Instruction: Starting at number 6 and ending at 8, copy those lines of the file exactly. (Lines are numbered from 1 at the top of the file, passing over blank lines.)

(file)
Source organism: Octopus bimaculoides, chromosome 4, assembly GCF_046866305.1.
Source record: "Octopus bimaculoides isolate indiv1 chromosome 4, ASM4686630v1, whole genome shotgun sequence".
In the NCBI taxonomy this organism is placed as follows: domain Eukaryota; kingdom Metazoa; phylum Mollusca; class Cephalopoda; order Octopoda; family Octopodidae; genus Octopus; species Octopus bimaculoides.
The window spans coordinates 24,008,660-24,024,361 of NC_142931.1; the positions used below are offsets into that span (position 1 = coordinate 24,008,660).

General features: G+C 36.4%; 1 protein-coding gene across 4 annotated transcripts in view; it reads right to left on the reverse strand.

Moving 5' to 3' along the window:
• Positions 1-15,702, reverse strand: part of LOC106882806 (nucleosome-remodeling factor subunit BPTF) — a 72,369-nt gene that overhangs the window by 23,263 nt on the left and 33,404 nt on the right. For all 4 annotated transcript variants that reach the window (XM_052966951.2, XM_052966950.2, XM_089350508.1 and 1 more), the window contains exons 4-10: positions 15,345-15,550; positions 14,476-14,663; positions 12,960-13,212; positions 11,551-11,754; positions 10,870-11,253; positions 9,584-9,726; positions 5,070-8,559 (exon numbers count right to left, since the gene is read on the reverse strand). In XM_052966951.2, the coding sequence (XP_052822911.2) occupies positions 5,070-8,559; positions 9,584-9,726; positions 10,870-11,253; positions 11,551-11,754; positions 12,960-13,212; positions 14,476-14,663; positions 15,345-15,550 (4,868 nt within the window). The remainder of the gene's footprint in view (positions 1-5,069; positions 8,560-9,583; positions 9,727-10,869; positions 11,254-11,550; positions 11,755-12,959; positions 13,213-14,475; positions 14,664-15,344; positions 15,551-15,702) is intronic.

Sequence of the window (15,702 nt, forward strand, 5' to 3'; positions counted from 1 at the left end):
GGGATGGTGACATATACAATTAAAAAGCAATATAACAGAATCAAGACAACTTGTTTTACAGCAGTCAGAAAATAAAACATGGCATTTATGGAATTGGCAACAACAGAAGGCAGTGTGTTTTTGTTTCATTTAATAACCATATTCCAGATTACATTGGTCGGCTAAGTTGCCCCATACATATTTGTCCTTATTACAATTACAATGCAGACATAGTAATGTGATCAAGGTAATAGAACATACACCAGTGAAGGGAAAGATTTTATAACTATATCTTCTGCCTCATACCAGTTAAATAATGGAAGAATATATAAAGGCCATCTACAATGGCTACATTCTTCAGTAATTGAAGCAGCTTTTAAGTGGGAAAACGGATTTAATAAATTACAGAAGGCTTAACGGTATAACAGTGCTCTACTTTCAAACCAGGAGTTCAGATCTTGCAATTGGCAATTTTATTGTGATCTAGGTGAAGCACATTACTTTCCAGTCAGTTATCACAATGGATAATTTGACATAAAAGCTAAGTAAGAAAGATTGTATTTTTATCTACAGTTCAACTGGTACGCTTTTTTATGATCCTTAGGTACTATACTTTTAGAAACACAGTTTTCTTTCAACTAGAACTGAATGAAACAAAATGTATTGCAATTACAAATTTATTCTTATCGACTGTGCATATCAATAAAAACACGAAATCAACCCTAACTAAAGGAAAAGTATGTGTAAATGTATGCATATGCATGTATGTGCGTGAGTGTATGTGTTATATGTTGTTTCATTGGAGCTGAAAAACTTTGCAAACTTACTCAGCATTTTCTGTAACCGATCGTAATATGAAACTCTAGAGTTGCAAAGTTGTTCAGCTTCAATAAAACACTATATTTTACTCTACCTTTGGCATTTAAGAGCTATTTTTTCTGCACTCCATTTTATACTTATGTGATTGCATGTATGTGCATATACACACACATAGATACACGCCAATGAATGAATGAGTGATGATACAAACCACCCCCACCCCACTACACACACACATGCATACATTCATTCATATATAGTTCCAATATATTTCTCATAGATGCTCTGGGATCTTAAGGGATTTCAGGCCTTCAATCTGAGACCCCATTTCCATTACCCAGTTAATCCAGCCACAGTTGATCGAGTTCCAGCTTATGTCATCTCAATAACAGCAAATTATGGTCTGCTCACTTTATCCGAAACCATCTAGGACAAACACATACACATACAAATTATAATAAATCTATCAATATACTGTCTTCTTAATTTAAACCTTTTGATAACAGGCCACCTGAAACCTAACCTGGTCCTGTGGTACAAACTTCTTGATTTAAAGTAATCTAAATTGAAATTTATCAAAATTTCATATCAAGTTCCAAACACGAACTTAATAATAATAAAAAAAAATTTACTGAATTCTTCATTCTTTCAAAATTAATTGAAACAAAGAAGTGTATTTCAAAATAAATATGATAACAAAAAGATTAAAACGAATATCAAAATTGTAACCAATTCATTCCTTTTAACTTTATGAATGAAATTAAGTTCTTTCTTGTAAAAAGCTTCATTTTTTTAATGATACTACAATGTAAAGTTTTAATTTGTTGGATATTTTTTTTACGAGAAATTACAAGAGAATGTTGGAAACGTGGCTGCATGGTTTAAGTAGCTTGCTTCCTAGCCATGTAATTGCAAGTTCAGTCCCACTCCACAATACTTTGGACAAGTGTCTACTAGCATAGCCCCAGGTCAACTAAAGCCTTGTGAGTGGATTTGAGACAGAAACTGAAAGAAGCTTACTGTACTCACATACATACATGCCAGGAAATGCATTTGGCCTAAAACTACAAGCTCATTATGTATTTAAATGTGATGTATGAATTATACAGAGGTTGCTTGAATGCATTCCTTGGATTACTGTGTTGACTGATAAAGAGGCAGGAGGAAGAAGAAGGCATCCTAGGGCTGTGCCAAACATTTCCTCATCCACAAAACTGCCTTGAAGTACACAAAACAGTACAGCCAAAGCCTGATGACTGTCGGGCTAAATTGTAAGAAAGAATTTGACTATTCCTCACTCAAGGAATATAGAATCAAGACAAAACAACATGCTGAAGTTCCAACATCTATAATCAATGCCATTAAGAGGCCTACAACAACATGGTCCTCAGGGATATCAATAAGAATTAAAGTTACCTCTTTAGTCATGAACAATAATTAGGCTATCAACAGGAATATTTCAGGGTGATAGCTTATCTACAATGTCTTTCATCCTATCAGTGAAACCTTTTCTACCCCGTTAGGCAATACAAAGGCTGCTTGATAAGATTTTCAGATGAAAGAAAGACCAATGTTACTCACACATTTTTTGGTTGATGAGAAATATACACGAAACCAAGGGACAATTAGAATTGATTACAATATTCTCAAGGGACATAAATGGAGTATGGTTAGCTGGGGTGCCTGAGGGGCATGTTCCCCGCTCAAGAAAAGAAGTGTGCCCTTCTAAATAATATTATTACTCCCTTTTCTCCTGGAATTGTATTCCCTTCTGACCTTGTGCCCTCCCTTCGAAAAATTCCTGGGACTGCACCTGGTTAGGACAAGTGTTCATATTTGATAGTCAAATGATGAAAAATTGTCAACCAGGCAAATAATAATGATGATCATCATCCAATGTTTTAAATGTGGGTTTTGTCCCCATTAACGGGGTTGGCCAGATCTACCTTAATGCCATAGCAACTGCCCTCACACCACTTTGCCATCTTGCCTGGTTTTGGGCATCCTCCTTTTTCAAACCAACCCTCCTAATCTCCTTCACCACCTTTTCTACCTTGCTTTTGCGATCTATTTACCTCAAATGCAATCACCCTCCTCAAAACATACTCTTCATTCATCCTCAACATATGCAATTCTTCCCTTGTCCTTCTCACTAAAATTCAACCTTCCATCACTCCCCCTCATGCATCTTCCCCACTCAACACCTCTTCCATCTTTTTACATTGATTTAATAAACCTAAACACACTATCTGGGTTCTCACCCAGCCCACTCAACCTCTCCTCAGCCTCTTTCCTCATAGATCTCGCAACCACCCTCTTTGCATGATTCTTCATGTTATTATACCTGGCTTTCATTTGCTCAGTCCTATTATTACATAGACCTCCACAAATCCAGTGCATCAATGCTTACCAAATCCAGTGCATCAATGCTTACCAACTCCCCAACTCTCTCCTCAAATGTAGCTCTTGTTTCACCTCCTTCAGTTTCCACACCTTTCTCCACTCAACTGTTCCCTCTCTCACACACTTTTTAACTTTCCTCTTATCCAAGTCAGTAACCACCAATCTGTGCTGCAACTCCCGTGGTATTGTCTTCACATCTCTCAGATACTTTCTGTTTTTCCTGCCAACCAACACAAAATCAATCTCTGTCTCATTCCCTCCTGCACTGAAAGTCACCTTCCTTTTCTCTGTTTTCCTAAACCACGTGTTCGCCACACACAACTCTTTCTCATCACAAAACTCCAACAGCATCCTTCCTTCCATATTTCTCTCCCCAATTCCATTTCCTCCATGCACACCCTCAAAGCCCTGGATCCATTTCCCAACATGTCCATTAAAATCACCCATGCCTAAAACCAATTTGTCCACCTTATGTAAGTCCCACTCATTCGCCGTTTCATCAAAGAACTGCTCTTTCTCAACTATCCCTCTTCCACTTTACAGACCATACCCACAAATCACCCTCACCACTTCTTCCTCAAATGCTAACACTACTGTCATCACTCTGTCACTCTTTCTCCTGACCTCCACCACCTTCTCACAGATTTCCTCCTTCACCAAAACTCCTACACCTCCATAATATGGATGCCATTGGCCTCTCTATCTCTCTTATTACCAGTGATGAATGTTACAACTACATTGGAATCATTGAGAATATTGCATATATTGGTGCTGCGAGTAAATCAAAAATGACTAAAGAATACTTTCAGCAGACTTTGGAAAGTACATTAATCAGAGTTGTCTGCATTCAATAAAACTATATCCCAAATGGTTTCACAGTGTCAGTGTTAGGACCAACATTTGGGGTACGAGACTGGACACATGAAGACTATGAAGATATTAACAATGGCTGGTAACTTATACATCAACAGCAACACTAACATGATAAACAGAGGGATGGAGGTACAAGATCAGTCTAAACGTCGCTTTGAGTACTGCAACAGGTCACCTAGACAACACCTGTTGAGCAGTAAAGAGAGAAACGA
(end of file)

Moving 5' to 3' along the window:
• Positions 1-15,702, reverse strand: part of LOC106882806 (nucleosome-remodeling factor subunit BPTF) — a 72,369-nt gene that overhangs the window by 23,263 nt on the left and 33,404 nt on the right. For all 4 annotated transcript variants that reach the window (XM_052966951.2, XM_052966950.2, XM_089350508.1 and 1 more), the window contains exons 4-10: positions 15,345-15,550; positions 14,476-14,663; positions 12,960-13,212; positions 11,551-11,754; positions 10,870-11,253; positions 9,584-9,726; positions 5,070-8,559 (exon numbers count right to left, since the gene is read on the reverse strand). In XM_052966951.2, the coding sequence (XP_052822911.2) occupies positions 5,070-8,559; positions 9,584-9,726; positions 10,870-11,253; positions 11,551-11,754; positions 12,960-13,212; positions 14,476-14,663; positions 15,345-15,550 (4,868 nt within the window). The remainder of the gene's footprint in view (positions 1-5,069; positions 8,560-9,583; positions 9,727-10,869; positions 11,254-11,550; positions 11,755-12,959; positions 13,213-14,475; positions 14,664-15,344; positions 15,551-15,702) is intronic.

Sequence of the window (15,702 nt, forward strand, 5' to 3'; positions counted from 1 at the left end):